Greetings from Atlantic City, New Jersey
From the travels and adventures of the “World’s #1 Trackchaser”
Convention Hall – Lifetime track #92
The Convention Hall in Atlantic City, New Jersey is officially listed as my 92nd-lifetime track. I did not begin writing my famous “Trackchaser Reports” until the middle of the year 2000. My first official Trackchaser Report was written for track #425, the State Fair Speedway in Sedalia, Missouri. I saw that track with my brother Mark on May 28, 2000.
Therefore much of I can tell you (as limited as it is) is from memory. Carol and I were living in the Chicago area at the time. I can’t remember exactly how we got from the Midwest to the East Coast. I can’t imagine that we would drive 850 miles one-way to see the event. It’s equally difficult to imagine, at the time, that we would fly over to Atlantic City for just one racing venue. If I had to guess we used frequent flyer miles. However, when I think about THAT it can’t be true. American Airlines started the first-ever airline frequent flyer program. That program was introduced on May 1, 1981, a few months after our visit to Atlantic City.
However, we did see TQ midget racing and maybe even full midgets on both January 31 and February 1, 1981. On the first night John Jenkins #29 was the winner. Famous east coast driver Nick Fornoro Jr #X-1 won the feature event on the second night.
Of note is that trackchaser Bing Metz was the TQ midget winner many years ago in the Convention Hall. I’ve met Bing a few times as he has tagged along with his trackchasing buddy Paul Weisel. This win by Bing was one of the biggest in his career. Bing would later make an attempt to grab the all-time trackchasing record for tracks seen in a single year (182) before settling in at 174 tracks in 2009. Bing is listed in the “Past Trackchasing Champs” group on this site. Today Bing spends his time trackchasing and even racing, although a recent broken leg has slowed that effort.
Special thanks to Paul Weisel and the Eastern Auto Racing Historical Society for the racing action photos from the Convention Hall during the 70s. Check out the EARHS by clicking on this link:
Atlantic City was just getting started as a “casino town” in 1981. The weekend we visited was extremely cold with a 30-40 M.P.H. wind blowing in off the Atlantic Ocean. Local folks had only approved legalized gambling in 1976. The first casino opened in 1978 less than three years before our visit.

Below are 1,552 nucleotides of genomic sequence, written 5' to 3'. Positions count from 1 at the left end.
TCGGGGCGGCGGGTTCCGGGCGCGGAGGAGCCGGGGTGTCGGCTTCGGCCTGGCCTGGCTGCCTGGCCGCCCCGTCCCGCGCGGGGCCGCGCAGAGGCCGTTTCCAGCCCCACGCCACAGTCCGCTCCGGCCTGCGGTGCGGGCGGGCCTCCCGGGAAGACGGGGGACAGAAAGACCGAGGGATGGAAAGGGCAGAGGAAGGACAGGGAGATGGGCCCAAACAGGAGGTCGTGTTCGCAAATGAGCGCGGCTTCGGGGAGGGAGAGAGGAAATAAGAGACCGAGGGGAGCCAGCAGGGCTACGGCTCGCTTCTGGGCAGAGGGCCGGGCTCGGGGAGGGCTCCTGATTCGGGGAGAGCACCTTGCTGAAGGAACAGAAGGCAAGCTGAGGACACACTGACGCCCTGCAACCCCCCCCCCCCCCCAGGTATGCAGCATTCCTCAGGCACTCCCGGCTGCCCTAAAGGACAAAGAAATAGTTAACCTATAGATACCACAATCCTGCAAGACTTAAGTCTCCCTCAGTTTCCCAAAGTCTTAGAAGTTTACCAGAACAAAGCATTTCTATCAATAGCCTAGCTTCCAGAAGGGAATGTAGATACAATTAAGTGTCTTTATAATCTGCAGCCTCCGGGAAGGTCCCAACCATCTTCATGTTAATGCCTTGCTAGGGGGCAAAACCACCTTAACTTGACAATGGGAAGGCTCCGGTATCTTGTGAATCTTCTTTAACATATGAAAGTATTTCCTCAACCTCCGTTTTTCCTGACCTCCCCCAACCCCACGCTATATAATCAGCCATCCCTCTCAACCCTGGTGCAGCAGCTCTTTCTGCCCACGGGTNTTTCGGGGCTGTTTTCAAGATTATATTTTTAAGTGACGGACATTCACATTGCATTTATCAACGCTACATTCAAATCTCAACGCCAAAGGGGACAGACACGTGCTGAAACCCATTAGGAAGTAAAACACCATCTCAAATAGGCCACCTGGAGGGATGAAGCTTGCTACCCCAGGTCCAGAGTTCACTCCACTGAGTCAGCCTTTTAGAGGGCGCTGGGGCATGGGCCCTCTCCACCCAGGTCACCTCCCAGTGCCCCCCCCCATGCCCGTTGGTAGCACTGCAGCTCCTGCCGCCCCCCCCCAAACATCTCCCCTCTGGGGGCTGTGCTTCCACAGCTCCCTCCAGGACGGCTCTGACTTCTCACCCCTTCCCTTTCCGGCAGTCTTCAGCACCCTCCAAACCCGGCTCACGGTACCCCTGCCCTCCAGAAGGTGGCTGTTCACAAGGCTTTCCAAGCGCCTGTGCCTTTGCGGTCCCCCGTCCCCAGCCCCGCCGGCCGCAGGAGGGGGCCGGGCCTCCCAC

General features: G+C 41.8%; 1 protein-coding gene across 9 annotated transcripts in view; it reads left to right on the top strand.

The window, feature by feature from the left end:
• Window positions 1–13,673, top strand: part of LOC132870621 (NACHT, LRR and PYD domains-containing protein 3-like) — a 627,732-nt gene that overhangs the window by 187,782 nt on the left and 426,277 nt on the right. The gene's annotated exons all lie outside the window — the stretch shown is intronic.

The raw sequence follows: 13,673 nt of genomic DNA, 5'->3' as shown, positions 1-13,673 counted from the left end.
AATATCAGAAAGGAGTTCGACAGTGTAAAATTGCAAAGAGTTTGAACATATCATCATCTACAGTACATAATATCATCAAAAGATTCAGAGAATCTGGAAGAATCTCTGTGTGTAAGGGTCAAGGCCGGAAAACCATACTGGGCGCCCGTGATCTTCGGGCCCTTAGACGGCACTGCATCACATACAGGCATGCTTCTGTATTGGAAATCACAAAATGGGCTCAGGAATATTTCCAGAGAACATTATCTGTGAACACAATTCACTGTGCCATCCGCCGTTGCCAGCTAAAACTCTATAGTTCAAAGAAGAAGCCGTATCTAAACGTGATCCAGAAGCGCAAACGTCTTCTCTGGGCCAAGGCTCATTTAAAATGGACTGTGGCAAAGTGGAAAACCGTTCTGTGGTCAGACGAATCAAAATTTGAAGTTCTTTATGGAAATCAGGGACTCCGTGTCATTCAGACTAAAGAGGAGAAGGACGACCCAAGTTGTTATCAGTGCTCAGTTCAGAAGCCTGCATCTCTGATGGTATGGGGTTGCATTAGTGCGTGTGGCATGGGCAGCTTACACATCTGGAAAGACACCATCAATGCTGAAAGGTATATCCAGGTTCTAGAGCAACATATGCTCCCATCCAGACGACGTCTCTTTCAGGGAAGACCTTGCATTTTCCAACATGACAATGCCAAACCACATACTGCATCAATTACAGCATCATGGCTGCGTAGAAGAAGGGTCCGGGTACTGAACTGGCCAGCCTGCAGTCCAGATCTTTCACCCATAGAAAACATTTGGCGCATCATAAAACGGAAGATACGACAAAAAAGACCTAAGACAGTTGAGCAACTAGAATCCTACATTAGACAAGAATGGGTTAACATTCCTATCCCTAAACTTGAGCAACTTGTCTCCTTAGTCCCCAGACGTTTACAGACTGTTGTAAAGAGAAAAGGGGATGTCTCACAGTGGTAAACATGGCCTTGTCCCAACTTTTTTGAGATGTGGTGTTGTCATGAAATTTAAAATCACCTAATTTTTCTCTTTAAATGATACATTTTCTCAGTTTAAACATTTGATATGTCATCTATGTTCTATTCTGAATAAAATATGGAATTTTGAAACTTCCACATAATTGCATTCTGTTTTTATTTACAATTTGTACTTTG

By this time I had been to Las Vegas many times. While living in Phoenix in 1974-75 my sales territory included Las Vegas. I would leave Phoenix on Monday once a month and spend a week in Las Vegas “working”. Much of my work came after 5 p.m. It was then that my fraternity brother Jim Hammer and I would go out on the town. We pooled our gambling money. While I counted cards at the blackjack table Jim hustled the ladies. It was a plan that worked for both of us. We would normally finish off our “evening” in the early morning hours at a casino coffee shop discussing all manner things.
Las Vegas generally has beautiful weather although in the summer it gets hotter than hot. Tourists flock to “Vegas” for the gambling, shows, clubs and the weather. That’s why I couldn’t believe what was happening with Atlantic City and their move into the gambling world. They would be in competition with Las Vegas for gosh sakes!
When we visited each of the couple of casinos that had been completed was 2-3 blocks from the other. In between each casino was solid urban blight. It didn’t even look like it was safe to walk from one casino to the next. If we didn’t get robbed we might be discovered frozen to death by one of the coldest winds off the ocean that I could ever imagine. How could this situation compete with Las Vegas? I would suggest that Atlantic City made Las Vegas even more popular with its arrival. Atlantic City has a long list of cancelled casino plans. I would have to say the success of gambling in Atlantic City has been muted at best.
I do remember that the Convention Hall in Atlantic City was more famous for something else than auto racing. The hall was built all the way back in 1926. That explains it’s generally rundown condition when we visited in 1981. The Convention Hall was most famous for hosting the Miss America pageant from the hall’s opening until 2006. The pageant returned to the Convention Hall, now named Boardwalk Hall, in September 2013.
The Convention Hall also hosted to several other mega-events including the 1964 Democratic National Convention that nominated Lyndon B. Johnson. Major musical concerts with acts such as the Beatles, Rolling Stones, Madonna and Lady Gaga have played here.
Mike Tyson fought many of his heavyweight championship bouts here. The 1964 Liberty Bowl was the first-ever college football bowl game played indoors. The Convention Center definitely has a long and storied history. Oh, and one more thing, the Convention Hall has the largest pipe organ in the world with 33,000 pipes!
You might have remembrances about this track. If so, please feel free to share in the comments section below. If you have any photos from back in the day, send them to me at Ranlay@yahoo.com. I’ll try to include them here.